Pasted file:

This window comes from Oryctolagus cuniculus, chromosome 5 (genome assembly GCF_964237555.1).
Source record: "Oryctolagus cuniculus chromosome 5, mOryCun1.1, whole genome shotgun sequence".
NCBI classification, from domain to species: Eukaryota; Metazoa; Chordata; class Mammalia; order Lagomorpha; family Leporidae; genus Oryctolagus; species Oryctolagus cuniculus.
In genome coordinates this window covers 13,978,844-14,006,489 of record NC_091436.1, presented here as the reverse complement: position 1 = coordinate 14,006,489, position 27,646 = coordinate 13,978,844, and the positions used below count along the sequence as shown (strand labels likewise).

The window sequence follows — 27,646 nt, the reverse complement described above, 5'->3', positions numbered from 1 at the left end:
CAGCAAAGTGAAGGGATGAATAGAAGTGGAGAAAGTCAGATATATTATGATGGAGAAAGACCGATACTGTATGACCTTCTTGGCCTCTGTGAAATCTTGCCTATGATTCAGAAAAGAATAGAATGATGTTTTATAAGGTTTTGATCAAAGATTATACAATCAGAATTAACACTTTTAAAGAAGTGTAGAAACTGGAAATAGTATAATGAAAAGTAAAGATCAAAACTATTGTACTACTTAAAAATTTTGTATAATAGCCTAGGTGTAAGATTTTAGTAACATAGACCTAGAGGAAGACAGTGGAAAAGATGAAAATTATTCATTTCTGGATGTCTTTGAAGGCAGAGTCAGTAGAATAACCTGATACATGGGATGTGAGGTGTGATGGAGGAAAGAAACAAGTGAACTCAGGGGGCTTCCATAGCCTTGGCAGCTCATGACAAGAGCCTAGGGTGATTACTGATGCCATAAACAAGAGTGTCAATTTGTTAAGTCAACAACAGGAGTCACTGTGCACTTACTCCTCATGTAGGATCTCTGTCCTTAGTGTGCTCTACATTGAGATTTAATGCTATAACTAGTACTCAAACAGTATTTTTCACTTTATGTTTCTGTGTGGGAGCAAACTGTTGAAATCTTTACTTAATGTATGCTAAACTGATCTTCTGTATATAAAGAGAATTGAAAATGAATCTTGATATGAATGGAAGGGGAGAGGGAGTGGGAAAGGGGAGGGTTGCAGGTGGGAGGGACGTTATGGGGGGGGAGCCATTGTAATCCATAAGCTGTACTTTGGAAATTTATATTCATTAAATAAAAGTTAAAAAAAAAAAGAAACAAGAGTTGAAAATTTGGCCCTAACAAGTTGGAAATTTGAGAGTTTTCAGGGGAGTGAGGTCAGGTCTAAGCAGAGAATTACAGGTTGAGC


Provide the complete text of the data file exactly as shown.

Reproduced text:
This window comes from Oryctolagus cuniculus, chromosome 5 (genome assembly GCF_964237555.1).
Source record: "Oryctolagus cuniculus chromosome 5, mOryCun1.1, whole genome shotgun sequence".
NCBI classification, from domain to species: Eukaryota; Metazoa; Chordata; class Mammalia; order Lagomorpha; family Leporidae; genus Oryctolagus; species Oryctolagus cuniculus.
In genome coordinates this window covers 13,978,844-14,006,489 of record NC_091436.1, presented here as the reverse complement: position 1 = coordinate 14,006,489, position 27,646 = coordinate 13,978,844, and the positions used below count along the sequence as shown (strand labels likewise).

The window sequence follows — 27,646 nt, the reverse complement described above, 5'->3', positions numbered from 1 at the left end:
CAGCAAAGTGAAGGGATGAATAGAAGTGGAGAAAGTCAGATATATTATGATGGAGAAAGACCGATACTGTATGACCTTCTTGGCCTCTGTGAAATCTTGCCTATGATTCAGAAAAGAATAGAATGATGTTTTATAAGGTTTTGATCAAAGATTATACAATCAGAATTAACACTTTTAAAGAAGTGTAGAAACTGGAAATAGTATAATGAAAAGTAAAGATCAAAACTATTGTACTACTTAAAAATTTTGTATAATAGCCTAGGTGTAAGATTTTAGTAACATAGACCTAGAGGAAGACAGTGGAAAAGATGAAAATTATTCATTTCTGGATGTCTTTGAAGGCAGAGTCAGTAGAATAACCTGATACATGGGATGTGAGGTGTGATGGAGGAAAGAAACAAGTGAACTCAGGGGGCTTCCATAGCCTTGGCAGCTCATGACAAGAGCCTAGGGTGATTACTGATGCCATAAACAAGAGTGTCAATTTGTTAAGTCAACAACAGGAGTCACTGTGCACTTACTCCTCATGTAGGATCTCTGTCCTTAGTGTGCTCTACATTGAGATTTAATGCTATAACTAGTACTCAAACAGTATTTTTCACTTTATGTTTCTGTGTGGGAGCAAACTGTTGAAATCTTTACTTAATGTATGCTAAACTGATCTTCTGTATATAAAGAGAATTGAAAATGAATCTTGATATGAATGGAAGGGGAGAGGGAGTGGGAAAGGGGAGGGTTGCAGGTGGGAGGGACGTTATGGGGGGGGAGCCATTGTAATCCATAAGCTGTACTTTGGAAATTTATATTCATTAAATAAAAGTTAAAAAAAAAAAGAAACAAGAGTTGAAAATTTGGCCCTAACAAGTTGGAAATTTGAGAGTTTTCAGGGGAGTGAGGTCAGGTCTAAGCAGAGAATTACAGGTTGAGC